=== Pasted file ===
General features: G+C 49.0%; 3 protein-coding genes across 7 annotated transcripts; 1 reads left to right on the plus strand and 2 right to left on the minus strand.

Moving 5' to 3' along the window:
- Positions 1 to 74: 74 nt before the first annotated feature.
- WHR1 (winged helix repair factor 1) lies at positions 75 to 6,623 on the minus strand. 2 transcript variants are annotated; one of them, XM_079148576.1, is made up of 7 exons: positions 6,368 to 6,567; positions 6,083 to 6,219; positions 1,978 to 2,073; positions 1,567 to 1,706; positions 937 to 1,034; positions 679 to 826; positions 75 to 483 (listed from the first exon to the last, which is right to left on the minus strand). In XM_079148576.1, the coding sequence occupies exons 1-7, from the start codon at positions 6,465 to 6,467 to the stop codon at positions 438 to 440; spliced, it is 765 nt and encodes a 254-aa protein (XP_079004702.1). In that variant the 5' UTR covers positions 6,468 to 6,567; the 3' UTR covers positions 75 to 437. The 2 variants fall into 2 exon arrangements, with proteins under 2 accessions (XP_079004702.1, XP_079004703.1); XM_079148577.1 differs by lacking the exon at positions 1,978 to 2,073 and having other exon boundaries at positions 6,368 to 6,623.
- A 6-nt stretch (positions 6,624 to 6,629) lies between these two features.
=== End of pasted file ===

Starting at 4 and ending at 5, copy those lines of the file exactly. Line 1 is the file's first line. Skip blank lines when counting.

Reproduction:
- WHR1 (winged helix repair factor 1) lies at positions 75 to 6,623 on the minus strand. 2 transcript variants are annotated; one of them, XM_079148576.1, is made up of 7 exons: positions 6,368 to 6,567; positions 6,083 to 6,219; positions 1,978 to 2,073; positions 1,567 to 1,706; positions 937 to 1,034; positions 679 to 826; positions 75 to 483 (listed from the first exon to the last, which is right to left on the minus strand). In XM_079148576.1, the coding sequence occupies exons 1-7, from the start codon at positions 6,465 to 6,467 to the stop codon at positions 438 to 440; spliced, it is 765 nt and encodes a 254-aa protein (XP_079004702.1). In that variant the 5' UTR covers positions 6,468 to 6,567; the 3' UTR covers positions 75 to 437. The 2 variants fall into 2 exon arrangements, with proteins under 2 accessions (XP_079004702.1, XP_079004703.1); XM_079148577.1 differs by lacking the exon at positions 1,978 to 2,073 and having other exon boundaries at positions 6,368 to 6,623.
- A 6-nt stretch (positions 6,624 to 6,629) lies between these two features.